'Water issue held hostage to the detriment of the Israelis and Palestinians’
RT:You're saying there must be a new agreement to replace the Oslo Accords between Israeli and the Palestinians when it comes to water. Why is the old system not working, in your view?
Gideon Bromberg: The situation on the ground speaks for itself. The Oslo Accords were signed 20 years ago as an interim agreement that was supposed to be replaced after five years. Perhaps like no other issue of the final status, water simply cannot wait. The population has increased, in fact the Palestinian population has almost doubled in these last 20 years. Palestinians are not getting enough water to meet their basic needs and the treatment of sewage has not progressed. So we are seeing a lot more pollution of shared Israeli-Palestinian water. It is really a lose- lose situation at the moment, where both sides are failing to meet their urgent needs – water and pollution prevention – by sticking to the agreement that was supposed to be replaced [years ago].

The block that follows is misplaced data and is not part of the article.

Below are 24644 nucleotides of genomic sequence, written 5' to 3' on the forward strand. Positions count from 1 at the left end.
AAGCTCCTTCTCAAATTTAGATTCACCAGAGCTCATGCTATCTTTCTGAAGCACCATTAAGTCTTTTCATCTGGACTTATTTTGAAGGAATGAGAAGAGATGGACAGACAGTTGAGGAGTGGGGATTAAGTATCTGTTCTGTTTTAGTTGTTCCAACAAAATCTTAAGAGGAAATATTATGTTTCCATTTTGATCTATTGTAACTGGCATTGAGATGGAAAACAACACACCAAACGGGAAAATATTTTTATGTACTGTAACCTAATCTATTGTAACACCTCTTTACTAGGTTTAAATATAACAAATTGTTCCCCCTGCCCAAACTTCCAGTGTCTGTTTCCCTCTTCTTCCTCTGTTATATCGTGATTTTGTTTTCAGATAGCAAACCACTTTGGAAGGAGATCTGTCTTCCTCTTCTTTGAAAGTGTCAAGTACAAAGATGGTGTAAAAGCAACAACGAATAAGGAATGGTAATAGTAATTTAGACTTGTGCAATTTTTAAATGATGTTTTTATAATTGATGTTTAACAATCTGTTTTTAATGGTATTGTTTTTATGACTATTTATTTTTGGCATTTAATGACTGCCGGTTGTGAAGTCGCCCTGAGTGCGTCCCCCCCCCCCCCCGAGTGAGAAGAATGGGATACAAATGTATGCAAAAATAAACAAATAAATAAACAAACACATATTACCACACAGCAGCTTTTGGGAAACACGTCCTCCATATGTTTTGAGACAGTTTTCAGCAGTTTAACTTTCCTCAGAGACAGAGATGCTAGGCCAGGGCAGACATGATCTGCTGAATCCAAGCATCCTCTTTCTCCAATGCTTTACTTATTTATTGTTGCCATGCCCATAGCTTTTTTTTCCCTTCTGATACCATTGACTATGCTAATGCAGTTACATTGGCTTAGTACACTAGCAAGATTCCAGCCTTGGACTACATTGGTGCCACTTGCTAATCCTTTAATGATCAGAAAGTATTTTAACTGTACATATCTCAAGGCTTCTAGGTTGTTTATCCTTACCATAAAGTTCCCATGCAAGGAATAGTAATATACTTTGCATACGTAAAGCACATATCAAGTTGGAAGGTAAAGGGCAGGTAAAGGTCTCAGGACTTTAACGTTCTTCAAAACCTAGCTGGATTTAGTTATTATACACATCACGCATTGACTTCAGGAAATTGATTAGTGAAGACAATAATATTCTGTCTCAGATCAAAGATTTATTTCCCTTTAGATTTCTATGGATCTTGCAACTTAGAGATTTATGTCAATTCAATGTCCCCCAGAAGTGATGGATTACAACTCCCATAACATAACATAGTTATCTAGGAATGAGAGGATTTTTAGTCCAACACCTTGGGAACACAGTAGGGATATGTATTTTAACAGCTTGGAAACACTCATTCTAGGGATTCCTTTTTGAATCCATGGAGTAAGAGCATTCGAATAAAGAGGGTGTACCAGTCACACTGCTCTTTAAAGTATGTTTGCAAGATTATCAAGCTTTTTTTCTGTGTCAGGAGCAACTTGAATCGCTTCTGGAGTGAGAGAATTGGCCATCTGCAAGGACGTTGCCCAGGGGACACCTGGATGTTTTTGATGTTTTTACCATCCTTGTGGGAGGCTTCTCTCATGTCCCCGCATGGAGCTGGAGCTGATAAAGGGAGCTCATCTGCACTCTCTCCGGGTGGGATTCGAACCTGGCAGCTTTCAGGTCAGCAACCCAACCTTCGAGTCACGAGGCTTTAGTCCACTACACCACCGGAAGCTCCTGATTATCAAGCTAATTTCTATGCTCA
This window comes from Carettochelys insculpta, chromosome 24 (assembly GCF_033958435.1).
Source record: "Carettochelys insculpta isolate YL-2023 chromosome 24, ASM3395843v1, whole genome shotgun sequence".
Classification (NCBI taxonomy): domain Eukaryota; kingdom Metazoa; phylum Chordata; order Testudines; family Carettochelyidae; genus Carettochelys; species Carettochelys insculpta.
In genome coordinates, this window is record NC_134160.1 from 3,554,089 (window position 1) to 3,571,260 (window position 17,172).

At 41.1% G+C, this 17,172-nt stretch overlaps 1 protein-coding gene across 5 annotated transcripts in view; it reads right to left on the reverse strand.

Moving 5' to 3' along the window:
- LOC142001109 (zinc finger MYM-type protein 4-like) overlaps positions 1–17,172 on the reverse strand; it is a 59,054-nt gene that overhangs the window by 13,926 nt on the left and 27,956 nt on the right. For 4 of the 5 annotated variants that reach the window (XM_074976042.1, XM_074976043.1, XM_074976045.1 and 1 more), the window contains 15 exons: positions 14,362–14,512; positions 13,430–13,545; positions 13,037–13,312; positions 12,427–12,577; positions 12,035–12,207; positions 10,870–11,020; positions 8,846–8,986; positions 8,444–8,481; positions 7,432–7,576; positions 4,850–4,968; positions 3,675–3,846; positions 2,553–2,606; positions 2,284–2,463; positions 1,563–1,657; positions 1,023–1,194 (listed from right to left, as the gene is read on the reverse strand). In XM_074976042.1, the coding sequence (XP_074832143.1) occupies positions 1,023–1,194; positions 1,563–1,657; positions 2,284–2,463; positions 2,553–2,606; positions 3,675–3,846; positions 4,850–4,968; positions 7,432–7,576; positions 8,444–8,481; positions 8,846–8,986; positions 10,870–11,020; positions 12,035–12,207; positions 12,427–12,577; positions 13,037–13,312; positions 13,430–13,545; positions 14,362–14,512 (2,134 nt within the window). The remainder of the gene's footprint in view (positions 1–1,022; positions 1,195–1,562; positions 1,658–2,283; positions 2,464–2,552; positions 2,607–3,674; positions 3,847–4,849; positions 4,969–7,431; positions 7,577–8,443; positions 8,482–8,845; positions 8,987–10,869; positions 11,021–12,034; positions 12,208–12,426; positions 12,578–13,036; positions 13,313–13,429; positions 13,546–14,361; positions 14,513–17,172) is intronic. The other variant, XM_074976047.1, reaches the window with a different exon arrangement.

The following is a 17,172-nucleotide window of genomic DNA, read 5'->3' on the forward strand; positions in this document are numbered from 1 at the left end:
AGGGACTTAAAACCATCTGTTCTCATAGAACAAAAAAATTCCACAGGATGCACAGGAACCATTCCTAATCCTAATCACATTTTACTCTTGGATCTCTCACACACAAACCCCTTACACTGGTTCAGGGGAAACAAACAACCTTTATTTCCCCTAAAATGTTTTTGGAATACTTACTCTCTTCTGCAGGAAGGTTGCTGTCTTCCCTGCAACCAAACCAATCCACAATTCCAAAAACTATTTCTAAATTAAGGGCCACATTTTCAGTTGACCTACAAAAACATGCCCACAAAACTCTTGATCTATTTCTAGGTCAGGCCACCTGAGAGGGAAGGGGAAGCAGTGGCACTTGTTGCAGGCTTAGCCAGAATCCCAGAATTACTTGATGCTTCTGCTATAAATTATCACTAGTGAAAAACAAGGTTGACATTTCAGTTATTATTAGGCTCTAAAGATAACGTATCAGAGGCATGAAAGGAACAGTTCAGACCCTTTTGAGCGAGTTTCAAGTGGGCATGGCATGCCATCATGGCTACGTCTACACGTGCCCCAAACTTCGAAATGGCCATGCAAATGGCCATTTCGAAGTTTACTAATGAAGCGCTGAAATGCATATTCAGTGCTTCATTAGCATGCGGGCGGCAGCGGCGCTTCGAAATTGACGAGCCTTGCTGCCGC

RT:Israel produces enough water on its own territory. Why do they need to produce water from the disputed territories? Surely that only antagonizes the situation?
GB: The current situation is that Israel enjoys the benefit of the lion’s share of the shared water. Israel enjoys the benefits of some 80 percent of shared waters between the Israelis and Palestinians, and that situation is not fair, as it leaves Palestinians with insufficient amounts of water. It means that on every roof throughout the West Bank you have a water cistern that is storing water when water is made available for the municipality, and water is not made available for the municipality in Palestinian towns and cities on the daily basis. In fact, as we approach the summer in areas like Bethlehem, Hebron they will be getting water once every two or three weeks, sometimes even once a month. That’s a completely different reality within Israel, where water is available 24/7.